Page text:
Tony Mastroianni Review Collection
"Connection" is a Real Thriller
Cleveland Press November 11, 1971
"The French Connection" is a tense, tough, mean, sizzling, raw thriller. For cops-and-robbers chase movies there's been nothing like it since "Bullitt," and in most respects "French Connection" surpasses "Bullitt."
This is a chase movie to end all chase movies. In fact, the picture is one chase after another with the rest of the film serving as connecting bits, setting up matters for the next go-around.
In spite of the action the people are not simply moving figures across the landscape. With deft, economical touches the moviemakers have managed to create dimensional characters.
Protagonist is narcotics detective Jimmy Doyle (Gene Hackman). To Doyle being a cop is all-consuming. His idea of a fun time after he's finished his shift is to tail some likely looking suspects, to stake-out what may be headquarters for a narcotics supplier.
There is nothing noble about Doyle however. He not only works close to the letter of the law, he sometimes bends it a little. If society's protection is on his mind at all it probably is there to only justify his actions -- illegal searches, beating up a suspect, pursuing a man through busy streets at the risk of killing others.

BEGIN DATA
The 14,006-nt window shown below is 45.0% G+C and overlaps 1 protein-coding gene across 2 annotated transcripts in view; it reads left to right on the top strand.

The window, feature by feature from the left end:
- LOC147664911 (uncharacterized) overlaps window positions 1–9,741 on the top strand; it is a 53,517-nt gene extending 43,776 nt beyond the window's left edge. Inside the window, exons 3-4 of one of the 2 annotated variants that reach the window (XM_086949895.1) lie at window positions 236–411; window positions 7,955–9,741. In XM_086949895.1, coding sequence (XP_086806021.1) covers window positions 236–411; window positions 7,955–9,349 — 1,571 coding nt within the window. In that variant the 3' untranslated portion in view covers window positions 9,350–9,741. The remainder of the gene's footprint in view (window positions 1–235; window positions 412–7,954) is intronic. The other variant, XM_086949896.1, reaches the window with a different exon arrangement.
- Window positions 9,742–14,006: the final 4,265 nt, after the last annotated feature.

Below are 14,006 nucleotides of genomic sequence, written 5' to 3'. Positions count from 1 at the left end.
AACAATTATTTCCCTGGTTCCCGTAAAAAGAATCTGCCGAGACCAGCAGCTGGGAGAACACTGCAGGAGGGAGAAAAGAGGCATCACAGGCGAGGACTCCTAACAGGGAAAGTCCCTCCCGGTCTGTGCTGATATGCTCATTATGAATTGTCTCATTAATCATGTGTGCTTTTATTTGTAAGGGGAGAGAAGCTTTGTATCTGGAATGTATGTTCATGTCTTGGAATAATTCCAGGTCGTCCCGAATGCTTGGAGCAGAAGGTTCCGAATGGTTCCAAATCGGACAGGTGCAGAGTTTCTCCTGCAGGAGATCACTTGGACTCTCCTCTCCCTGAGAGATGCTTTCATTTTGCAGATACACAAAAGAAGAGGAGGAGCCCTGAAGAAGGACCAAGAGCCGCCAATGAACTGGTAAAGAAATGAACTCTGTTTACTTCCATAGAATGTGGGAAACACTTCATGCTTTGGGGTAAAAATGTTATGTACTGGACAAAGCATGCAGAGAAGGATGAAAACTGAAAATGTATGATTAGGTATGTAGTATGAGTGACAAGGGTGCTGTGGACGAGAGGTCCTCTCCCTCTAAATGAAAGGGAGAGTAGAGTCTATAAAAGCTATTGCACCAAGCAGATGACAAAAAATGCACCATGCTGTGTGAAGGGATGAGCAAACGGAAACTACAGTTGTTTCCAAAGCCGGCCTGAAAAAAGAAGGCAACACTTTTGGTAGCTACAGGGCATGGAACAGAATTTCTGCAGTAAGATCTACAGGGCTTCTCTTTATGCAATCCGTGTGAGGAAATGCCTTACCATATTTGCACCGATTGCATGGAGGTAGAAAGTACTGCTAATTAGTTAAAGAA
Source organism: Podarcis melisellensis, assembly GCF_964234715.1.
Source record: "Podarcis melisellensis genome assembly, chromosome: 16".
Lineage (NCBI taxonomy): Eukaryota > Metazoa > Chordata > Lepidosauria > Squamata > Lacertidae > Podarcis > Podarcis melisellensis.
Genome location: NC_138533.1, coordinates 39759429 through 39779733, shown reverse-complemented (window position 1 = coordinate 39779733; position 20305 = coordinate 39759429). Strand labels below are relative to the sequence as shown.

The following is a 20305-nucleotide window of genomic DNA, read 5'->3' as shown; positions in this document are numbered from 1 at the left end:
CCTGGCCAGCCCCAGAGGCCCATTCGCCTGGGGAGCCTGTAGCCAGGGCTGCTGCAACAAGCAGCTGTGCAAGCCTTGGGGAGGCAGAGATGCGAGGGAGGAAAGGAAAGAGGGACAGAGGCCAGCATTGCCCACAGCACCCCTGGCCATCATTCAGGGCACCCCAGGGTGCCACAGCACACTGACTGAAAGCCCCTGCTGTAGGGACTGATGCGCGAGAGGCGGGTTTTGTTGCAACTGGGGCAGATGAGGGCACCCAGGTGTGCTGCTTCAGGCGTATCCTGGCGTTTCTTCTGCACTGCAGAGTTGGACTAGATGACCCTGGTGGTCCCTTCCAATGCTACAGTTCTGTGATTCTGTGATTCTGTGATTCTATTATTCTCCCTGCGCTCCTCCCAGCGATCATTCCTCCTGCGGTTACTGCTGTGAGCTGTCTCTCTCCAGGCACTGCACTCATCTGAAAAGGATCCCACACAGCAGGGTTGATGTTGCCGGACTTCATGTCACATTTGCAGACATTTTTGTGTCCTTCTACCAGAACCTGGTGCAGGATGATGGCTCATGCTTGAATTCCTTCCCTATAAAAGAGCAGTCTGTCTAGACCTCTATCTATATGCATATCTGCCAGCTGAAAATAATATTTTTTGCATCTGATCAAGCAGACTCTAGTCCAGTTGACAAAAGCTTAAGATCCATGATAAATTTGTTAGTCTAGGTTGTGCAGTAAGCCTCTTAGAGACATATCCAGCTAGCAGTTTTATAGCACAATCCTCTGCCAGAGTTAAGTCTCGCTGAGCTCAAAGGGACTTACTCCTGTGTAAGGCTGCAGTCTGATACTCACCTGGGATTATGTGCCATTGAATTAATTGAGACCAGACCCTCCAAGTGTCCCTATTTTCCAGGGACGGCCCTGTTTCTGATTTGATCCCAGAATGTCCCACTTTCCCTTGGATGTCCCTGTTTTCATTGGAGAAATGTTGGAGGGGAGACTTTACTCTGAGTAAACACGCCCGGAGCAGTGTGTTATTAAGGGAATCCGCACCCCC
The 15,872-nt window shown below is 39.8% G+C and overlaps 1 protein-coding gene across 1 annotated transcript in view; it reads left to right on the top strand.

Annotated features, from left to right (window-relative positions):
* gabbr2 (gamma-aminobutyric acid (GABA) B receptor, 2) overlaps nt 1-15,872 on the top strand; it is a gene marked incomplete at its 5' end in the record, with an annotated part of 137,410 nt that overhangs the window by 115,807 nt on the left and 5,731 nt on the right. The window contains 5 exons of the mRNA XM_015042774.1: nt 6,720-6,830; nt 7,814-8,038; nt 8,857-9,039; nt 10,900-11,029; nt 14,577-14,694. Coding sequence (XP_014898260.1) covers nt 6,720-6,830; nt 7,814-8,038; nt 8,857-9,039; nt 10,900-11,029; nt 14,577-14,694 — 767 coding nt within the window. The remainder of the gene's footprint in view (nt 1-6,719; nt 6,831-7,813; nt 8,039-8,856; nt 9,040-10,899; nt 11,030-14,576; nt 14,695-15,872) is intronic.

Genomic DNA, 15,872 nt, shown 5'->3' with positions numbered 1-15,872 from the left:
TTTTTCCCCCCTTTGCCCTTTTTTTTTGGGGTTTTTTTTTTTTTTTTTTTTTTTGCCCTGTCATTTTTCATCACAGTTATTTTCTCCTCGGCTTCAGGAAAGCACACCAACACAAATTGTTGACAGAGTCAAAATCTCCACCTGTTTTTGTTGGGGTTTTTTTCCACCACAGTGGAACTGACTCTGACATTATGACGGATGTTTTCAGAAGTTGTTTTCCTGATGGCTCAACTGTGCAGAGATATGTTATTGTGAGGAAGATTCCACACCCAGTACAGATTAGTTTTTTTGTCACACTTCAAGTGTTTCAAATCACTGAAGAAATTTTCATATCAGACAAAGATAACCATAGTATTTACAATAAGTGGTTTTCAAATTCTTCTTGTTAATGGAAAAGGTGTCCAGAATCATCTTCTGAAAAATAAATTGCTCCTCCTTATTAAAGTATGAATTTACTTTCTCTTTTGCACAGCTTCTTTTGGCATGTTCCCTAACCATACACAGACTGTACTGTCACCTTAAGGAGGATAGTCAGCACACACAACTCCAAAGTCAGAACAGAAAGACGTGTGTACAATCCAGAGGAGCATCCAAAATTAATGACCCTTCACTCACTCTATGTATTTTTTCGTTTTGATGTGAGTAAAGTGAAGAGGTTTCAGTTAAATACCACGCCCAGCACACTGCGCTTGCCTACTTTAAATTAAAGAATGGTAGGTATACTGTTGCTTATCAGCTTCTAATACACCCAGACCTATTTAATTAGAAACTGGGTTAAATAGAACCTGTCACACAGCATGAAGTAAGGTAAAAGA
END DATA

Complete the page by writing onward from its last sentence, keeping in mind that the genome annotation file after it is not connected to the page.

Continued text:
Like many men who eat, sleep and drink their work, his single-mindedness approaches the pathological. If someone gets maimed or killed along the way, so be it.
The title refers to a narcotics shipment from France. Doyle finds the streets relatively clean of hard stuff, but the word is out that new supplies are on the way.
With his partner, Buddy Rosso (Roy Scheider), he tails a suspected supplier, convinces his superiors that this may be the link to the expected shipment. One suspect leads to another and finally to a visitor from France, Fernando Rey, and his murderous bodyguard, Marcel Bozuffi.
The movie was made during the winter months in New York and the cold, bleak, dirty look of it all adds to the documentary flavor of the work. This is a seamy, filthy world, and it is reflected accurately. Dialog is rough, full of the obscenities that are second nature to the speakers, hence the R-rating.
The stakeouts are generally tedious to the men involved, often frustrating. But clearly this is a story of tenacity, of a certain devotion to duty. Though Doyle cannot see beyond the junkies, he sees them exceedingly well.
The big chase scene, the stunner, the way-out hair raiser for which the "French Connection" will be long remembered has Doyle in an auto careening through the busy street below as he tries to keep up with an elevated train above. On the train is a killer. The motorman is dead and the train isn't making any stops.
Director William Friedskin has stuck to essentials and has managed to retain a documentary look while reveling in all the excitement of a good action melodrama. Producer is Philip D'Antoni, who also produced "Bullitt," and who apparently knows how to package ingredients and people.
Hackman is superb, completely losing himself in the tough, wise-guy character he plays. Scheider is a perfect partner and the give and take between the two has the looks of men who have worked together for years.